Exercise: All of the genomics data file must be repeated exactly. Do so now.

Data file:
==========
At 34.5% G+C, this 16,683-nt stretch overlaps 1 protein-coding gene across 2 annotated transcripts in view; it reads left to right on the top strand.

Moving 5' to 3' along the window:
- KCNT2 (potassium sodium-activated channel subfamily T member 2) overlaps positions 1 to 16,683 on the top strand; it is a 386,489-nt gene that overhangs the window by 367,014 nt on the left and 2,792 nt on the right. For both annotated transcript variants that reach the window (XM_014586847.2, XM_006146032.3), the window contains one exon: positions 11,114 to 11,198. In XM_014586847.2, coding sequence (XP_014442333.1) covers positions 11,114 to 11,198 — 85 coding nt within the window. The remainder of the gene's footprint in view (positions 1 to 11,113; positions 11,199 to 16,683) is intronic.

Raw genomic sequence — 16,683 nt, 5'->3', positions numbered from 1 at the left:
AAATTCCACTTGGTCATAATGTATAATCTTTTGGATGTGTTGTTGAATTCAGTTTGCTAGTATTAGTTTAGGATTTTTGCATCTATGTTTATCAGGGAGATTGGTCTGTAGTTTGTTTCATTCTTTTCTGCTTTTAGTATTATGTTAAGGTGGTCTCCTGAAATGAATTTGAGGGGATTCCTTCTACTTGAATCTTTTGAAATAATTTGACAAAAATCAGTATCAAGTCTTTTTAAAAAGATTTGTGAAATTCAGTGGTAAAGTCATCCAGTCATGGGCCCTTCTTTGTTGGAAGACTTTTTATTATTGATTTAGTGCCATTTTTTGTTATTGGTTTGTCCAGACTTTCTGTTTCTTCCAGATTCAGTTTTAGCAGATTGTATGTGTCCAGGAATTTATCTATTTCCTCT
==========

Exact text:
At 34.5% G+C, this 16,683-nt stretch overlaps 1 protein-coding gene across 2 annotated transcripts in view; it reads left to right on the top strand.

Moving 5' to 3' along the window:
- KCNT2 (potassium sodium-activated channel subfamily T member 2) overlaps positions 1 to 16,683 on the top strand; it is a 386,489-nt gene that overhangs the window by 367,014 nt on the left and 2,792 nt on the right. For both annotated transcript variants that reach the window (XM_014586847.2, XM_006146032.3), the window contains one exon: positions 11,114 to 11,198. In XM_014586847.2, coding sequence (XP_014442333.1) covers positions 11,114 to 11,198 — 85 coding nt within the window. The remainder of the gene's footprint in view (positions 1 to 11,113; positions 11,199 to 16,683) is intronic.

Raw genomic sequence — 16,683 nt, 5'->3', positions numbered from 1 at the left:
AAATTCCACTTGGTCATAATGTATAATCTTTTGGATGTGTTGTTGAATTCAGTTTGCTAGTATTAGTTTAGGATTTTTGCATCTATGTTTATCAGGGAGATTGGTCTGTAGTTTGTTTCATTCTTTTCTGCTTTTAGTATTATGTTAAGGTGGTCTCCTGAAATGAATTTGAGGGGATTCCTTCTACTTGAATCTTTTGAAATAATTTGACAAAAATCAGTATCAAGTCTTTTTAAAAAGATTTGTGAAATTCAGTGGTAAAGTCATCCAGTCATGGGCCCTTCTTTGTTGGAAGACTTTTTATTATTGATTTAGTGCCATTTTTTGTTATTGGTTTGTCCAGACTTTCTGTTTCTTCCAGATTCAGTTTTAGCAGATTGTATGTGTCCAGGAATTTATCTATTTCCTCT